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Clinical and parasitological studies on immunity to Plasmodium falciparum malaria in children

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Malaria remains one of the major health problems in many tropical countries. Plasmodium falciparum is the most common malaria parasite in Africa, and it causes much more severe and progressive illness than any of the other types of malaria parasite. Children living in sub-Saharan Africa are bearing the major burden of the disease and the mortality. Whatever parameter is used to measure the mortality or the morbidity from malaria, the true problem is likely to be underestimated. The pattern of morbidity and mortality depends on the transmission intensity; the more intensity of malaria transmission is increased, the earlier and more confined the age range of symptomatic malaria. The asymptomatic carrier status is common, and 60-80% of the children in highly endemic areas have P. falciparum parasitaemia at any given time. Consequently a case definition based on the mere presence of parasites in the blood is non-informative in terms of measuring morbidity. Recognizing that there are no specific diagnostic clinical parameters for malaria, but that fever is very common, and that morbidity is to some extent dependent on the parasite density, we described using a logistic regression model the probability of being sick from malaria in relation to body temperature and parasite density. Acquired clinical and parasitological immunity develop progressively over several years after repeated exposure to infection. Protection is acquired first against death or severe clinical disease, then against milder clinical attacks, but protection against infection is never complete. Clinical and parasitological immunity develop concomitantly, as demonstrated by relating the parasite densities to measured body temperature. However, the ability to control the disease and parasite density develops earlier than the ability to prevent the parasite infection. The individual immune mechanisms that are responsible for the acquired immunity remain uncertain, but classical transfer experiments with polyvalent gamma globulin from immune donors to non-immune individuals showed that antibodies play an important role. Potential targets for malarial vaccines include antigens on the surface of the sporozoites and the merozoites. Several protein antigens from P. falciparum have been characterized at the molecular level, and most of the characterized antigens have the common characteristic that they are recognized by immune sera from individuals living in malaria endemic areas. Working on the approach that potentially useful targets for protective vaccine development can be identified by correlating the naturally acquired immune responses with defined P. falciparum antigens, we examined antigens from both the sporozoite stage (CS-protein) and the blood stages (Pf155/RESA, GLURP, and MSP1), as well as P. falciparum induced neoantigens on the red blood cell (band-3 neoantigens). The relationship between the immune response to these defined P. falciparum antigens and clinical and parasitological protection was analysed in the individual age groups. The contribution of the antigen-specific immune response was evaluated, and a positive correlation of parasite density or probability of an episode of clinical malaria with antibody response to the individual antigens was identified in defined age groups. This correlation, however, did not span all age groups, and thus overall responses to defined antigens are not considered to be reliable indicators of protection. The findings may contribute to the understanding of immunological and clinical host responses to parasitaemia and to defined P. falciparum antigens. The studies on the impact of asexual stage infection and the human immune response led to studies on specific and non-specific responses to P. falciparum blood-stage parasites and observations on gametocytaemia. We demonstrated that pyrimethamine/sulfadoxine and chloroquine did not induce gametocytogenesis as suggested previously, but preformed gametocytes persisted after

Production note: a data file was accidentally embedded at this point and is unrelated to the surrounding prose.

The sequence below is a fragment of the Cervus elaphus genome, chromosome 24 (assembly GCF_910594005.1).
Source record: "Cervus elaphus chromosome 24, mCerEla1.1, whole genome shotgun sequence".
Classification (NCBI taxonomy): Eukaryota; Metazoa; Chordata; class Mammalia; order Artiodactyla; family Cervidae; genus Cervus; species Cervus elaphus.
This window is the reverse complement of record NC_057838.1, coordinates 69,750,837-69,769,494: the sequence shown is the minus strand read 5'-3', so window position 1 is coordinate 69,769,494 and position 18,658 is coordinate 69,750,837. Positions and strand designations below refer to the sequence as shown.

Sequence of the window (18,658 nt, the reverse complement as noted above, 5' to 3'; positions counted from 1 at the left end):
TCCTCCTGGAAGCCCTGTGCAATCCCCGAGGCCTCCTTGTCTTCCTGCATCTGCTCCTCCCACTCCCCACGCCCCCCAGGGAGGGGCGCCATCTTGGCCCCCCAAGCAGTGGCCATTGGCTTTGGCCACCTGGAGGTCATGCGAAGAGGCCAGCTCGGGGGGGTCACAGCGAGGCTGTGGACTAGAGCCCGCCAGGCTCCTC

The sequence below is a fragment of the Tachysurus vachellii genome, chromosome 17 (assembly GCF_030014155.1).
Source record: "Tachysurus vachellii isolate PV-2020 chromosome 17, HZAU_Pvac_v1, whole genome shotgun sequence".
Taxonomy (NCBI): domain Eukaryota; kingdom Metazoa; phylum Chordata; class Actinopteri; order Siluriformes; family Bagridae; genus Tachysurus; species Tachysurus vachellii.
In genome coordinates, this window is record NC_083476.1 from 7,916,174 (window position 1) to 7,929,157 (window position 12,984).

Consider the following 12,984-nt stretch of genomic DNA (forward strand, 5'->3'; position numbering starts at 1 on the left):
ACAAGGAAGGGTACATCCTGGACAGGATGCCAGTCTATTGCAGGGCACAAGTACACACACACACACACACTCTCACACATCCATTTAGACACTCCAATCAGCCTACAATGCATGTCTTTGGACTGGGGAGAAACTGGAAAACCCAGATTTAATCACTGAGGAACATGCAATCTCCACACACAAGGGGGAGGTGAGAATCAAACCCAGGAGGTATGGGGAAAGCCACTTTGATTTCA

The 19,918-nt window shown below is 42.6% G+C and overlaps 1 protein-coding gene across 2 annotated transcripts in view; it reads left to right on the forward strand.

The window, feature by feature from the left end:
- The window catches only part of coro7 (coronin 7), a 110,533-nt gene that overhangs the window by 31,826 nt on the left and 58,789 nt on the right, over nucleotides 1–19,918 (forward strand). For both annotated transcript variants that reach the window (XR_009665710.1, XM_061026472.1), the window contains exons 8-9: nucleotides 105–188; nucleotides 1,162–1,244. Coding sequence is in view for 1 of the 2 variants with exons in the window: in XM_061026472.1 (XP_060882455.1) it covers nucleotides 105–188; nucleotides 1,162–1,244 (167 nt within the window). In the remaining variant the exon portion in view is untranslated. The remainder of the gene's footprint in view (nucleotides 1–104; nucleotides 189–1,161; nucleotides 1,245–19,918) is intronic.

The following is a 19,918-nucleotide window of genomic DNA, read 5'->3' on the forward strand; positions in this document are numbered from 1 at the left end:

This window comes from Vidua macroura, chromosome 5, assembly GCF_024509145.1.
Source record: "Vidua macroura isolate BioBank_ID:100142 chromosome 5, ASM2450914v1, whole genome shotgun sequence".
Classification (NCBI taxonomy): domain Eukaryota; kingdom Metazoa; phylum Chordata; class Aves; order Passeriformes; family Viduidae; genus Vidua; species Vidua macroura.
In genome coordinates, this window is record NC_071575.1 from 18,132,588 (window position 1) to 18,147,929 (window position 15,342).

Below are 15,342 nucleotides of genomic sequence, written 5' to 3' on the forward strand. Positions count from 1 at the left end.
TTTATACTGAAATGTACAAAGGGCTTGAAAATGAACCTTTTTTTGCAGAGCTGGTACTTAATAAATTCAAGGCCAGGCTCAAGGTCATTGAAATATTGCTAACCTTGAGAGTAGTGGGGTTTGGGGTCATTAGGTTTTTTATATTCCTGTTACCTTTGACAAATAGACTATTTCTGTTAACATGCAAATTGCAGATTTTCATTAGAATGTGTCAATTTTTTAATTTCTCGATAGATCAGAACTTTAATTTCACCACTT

OriginalsprogEngelsk
BogserieScandinavian Journal of Infectious Diseases. Supplementum
Vol/bind102
Sider (fra-til)1-53
Antal sider53
ISSN0300-8878
StatusUdgivet - 1996

ID: 202982251